An Excerpt From Latinos and the Liberal City in Honor of National Hispanic American Heritage Month

September 15 to October 15 is National Hispanic American Heritage Month, and in commemoration, we’re sharing an excerpt from the Introduction to Latinos and the Liberal City by Eduardo Contreras. In the book, he offers a bold, textured, and inclusive interpretation of the nature of Latino politics. Using twentieth-century San Francisco as a case study, Contreras examines Latinos’ involvement in unionization efforts, civil rights organizing, electoral politics, feminist and gay activism, and more. Latinos and the Liberal City is now available in paperback and is included in our Back to School sale featuring 50% off select titles until September 23!

Richard Camplís, Pete Garcia, and their friends in San Francisco’s Ship Scalers Union struck out on a radical course in October 1940: they refrained from endorsing Franklin D. Roosevelt’s bid for a third term as president. The six-year-old organization represented men who cleaned and conditioned ships on city wharves, and many of its members were Latinos. Scalers’ moxie, their immersion in waterfront activism, and New Deal labor legislation coalesced in the mid-1930s and contributed to the union’s growth. In 1936, the scalers had joined the left-liberal coalition that kept Roosevelt in the White House; they now chose to withhold their support. Camplís and his colleagues had by no means turned away from the New Deal or lost admiration for the sitting president. Instead, they feared that some in the liberal establishment were retreating from the government agenda or selectively choosing which segments of the working class deserved federal protection. The men’s ire in 1940 specifically stemmed from the managerial machinations at American President Lines, which had recently come under state control. Scalers found it appalling that “a Company which [was] over 90% government owned, and headed by an appointed representative of President Roosevelt, [sought] to violate the Wagner Act” by refusing to engage in collective bargaining and pursuing “court injunctions against [their] bona-fide picket lines.” The decision to abstain from endorsing FDR became, at first glance, a means to protest and garner public attention. Below the surface, though, it conveyed at least two other political messages. Scalers made clear they were not blind, uncritical devotees of the Democratic Party. These unskilled, marginal, and nonwhite workers expected the same treatment— and rights— as their skilled, better-known, and white counterparts.

Thirty-eight years later, Rosario Anaya and Roberto Lemus stood before allied crowds, one at San Francisco State University and another at the city’s Civic Center, and proclaimed the rights of all people to labor and exercise their vocations in workplaces free of harassment, irrespective of sexual identity. Sharing the stage with such political luminaries as Willie Brown and Harvey Milk, the two education professionals denounced the Briggs Initiative, a statewide proposition aiming to ban gay educators from public schools. Neither Anaya nor Lemus belonged to the Gay Latino Alliance or any other gay rights organizations. Anaya directed a language and vocational school serving Latino adults and sat on the city’s school board. Lemus spoke for the Latin American Teachers Association, one of the groups sponsoring the human justice rally at the Civic Center. Alongside local and statewide teachers’ unions, Lemus and his colleagues warned that the initiative would harm all educators. Its passage would legalize discrimination, punish school workers who discussed homosexuality in positive terms, and set a precedent for circumventing union rights. Anaya echoed many of Lemus’s sentiments. She emphasized that “guaranteeing a healthy educational environment” could and should be done without reverting to prejudice. Going further, Anaya cast opposition to the measure as a matter of human rights. The state and its institutions had a responsibility to promote humanity and well- being, she implied, rather than impose moral codes built on bigotry and exclusion.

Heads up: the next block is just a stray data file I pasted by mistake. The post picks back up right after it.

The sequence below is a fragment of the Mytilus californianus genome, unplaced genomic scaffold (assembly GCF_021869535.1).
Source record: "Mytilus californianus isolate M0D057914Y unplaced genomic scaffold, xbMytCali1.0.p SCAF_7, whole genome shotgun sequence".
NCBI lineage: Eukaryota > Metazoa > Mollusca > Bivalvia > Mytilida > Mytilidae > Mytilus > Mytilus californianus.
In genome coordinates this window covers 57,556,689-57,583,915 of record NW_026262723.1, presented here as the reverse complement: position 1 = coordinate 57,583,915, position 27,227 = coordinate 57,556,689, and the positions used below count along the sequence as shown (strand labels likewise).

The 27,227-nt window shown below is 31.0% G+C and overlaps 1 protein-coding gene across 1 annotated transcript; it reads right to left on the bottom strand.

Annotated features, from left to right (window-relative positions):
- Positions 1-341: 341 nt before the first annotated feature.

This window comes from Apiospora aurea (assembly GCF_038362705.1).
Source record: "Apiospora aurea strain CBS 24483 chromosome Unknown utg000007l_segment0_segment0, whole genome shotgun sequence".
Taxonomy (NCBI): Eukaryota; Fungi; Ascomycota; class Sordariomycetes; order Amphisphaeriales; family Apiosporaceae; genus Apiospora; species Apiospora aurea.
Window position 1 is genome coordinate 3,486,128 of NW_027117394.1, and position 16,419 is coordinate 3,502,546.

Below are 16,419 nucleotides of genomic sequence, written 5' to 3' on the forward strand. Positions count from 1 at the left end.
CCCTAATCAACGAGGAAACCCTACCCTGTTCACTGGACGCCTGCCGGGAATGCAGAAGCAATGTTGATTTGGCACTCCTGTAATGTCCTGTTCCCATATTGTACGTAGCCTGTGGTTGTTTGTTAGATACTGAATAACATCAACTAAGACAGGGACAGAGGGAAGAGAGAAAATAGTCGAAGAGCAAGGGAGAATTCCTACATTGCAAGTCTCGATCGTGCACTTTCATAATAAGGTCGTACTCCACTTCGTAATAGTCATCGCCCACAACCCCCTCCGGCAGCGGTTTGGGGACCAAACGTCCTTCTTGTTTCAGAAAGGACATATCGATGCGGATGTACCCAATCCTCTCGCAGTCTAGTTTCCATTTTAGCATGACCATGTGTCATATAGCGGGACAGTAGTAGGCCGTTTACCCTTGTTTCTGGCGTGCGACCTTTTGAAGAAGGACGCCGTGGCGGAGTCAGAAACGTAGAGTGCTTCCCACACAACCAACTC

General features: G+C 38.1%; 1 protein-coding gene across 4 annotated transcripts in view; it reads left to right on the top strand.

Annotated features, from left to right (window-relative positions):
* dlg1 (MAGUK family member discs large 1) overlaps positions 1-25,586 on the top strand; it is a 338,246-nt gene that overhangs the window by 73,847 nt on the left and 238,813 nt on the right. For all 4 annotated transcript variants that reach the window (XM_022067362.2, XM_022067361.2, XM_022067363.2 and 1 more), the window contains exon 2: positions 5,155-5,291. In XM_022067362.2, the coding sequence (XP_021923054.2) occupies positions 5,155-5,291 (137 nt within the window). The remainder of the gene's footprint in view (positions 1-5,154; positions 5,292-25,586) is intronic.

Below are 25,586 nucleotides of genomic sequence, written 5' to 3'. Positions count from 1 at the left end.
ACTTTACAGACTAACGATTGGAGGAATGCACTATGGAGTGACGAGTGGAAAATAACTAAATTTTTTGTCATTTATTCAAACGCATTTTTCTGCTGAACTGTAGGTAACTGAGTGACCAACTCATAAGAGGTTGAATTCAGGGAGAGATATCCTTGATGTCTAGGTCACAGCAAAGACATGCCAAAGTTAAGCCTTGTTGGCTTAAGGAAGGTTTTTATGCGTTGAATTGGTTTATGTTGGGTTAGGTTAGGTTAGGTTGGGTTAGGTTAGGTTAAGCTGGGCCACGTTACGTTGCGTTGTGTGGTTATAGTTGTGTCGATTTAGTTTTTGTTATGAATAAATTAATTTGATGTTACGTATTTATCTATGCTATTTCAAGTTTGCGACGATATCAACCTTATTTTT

Occurring at the temporal poles of what historians have identified as the “New Deal order” and America’s “liberal universe,” these two vignettes illuminate unexplored, and perhaps surprising, layers of Latino political history. The scalers lived in the West’s quintessential metropolis and formed part of an urban industrial workforce. Scholars and history enthusiasts alike are sometimes astonished to learn that San Francisco’s Latinos toiled in varied arenas except agricultural fields. The participation of Lemus, Anaya, and their colleagues in the anti–Briggs Initiative campaign demonstrated how they—as educators and citizens—were not consumed only with issues immediately classified as Latino causes. Their work and heterosexual Latinos’ support exposed nuanced and flexible meditations on rights, morality, and coalition building, which historians have not yet analyzed. Together, these two sketches reveal Latino politics as more intricate and less predictable than we currently appreciate. Both stories make another thing clear: Latinos have preoccupied themselves with the workings, possibilities, and limitations of American liberalism for quite some time.

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